For those working with people in pain, worry first about enhancing movement rather than reducing pain. If you have a huge loss of shoulder mobility, as an example, you can treat the shoulder pain all day but will find little improvement without also focusing on the things like soft tissue quality, glenohumeral arthrokinematics, and thoracic mobility.
Design Your Manual Therapy to Enhance Movement and Your Corrective Exercises
I have been pretty open about the fact that I think I really missed the boat very early on in my career regarding soft tissue and manual therapy. My mentors and background were based on exercise science and biomechanics. While this background is fantastic and effective, enhancing my manual therapy skills every year has really improved my outcomes.
I use soft tissue techniques and manual therapy to enhance movement quality. That is a really important concept.
I am not just “massaging” someone as a fluff treatment, my intent is to help them move better with less pain and restriction. This is why I may be working areas throughout the kinetic chain that are far from the location of symptoms.
This goes for both manual therapy and other tissue quality techniques like self-myofascial release. Trust me, I know there is no way that rolling on a foam roll releases your fascia, realize it is just a popular “name.” However getting someone actively engaged, reducing tone, and decreasing any perceived threats with movement are all great reasons to use things like foam rollers.
Think of manual therapy and self-myofascial release techniques as ways to enhance movement and your corrective exercises.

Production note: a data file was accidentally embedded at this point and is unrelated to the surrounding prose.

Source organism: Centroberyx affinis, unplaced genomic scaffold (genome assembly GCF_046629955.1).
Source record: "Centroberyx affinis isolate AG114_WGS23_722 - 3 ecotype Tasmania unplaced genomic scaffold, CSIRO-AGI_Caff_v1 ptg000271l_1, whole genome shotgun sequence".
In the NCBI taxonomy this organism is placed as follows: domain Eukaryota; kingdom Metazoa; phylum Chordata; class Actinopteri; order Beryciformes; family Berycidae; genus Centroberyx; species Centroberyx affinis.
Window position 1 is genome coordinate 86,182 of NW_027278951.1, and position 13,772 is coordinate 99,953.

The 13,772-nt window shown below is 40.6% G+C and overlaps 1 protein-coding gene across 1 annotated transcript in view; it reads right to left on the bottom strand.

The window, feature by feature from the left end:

You Still Really Need to Know How to Treat a Joint
Here is the flip side to the above point regarding focusing on movement quality. At the risk of contradicting myself, I also am seeing another new wave of young professionals.
These are those that have gone to every trendy continuing education course to learn a new system like FMS, SFMA, DNS, and PRI. Don’t get me wrong, I have gone through these courses myself and have really benefited from these concepts and recommend them all. However, I really feel like some of the younger professionals are getting a little too caught up at times and may miss the boat.
I think it is great you are trying to stimulate the diaphragm or working on enhancing breathing patterns for someone with shoulder pain, I do too. However there is one very important concept I would add to that:
You have to know how to treat a joint!
Don’t forget this simple fact and get caught up in the latest trend. Integrate all these great new concepts into your thought process but don’t forget the fundamentals.
I hope these few things that I have reflected on will help you also reflect on what you learned this year. In fact, I want to hear what key concept your learned this year that has really influenced you, perhaps you’ll teach me something that I can include in next year’s article!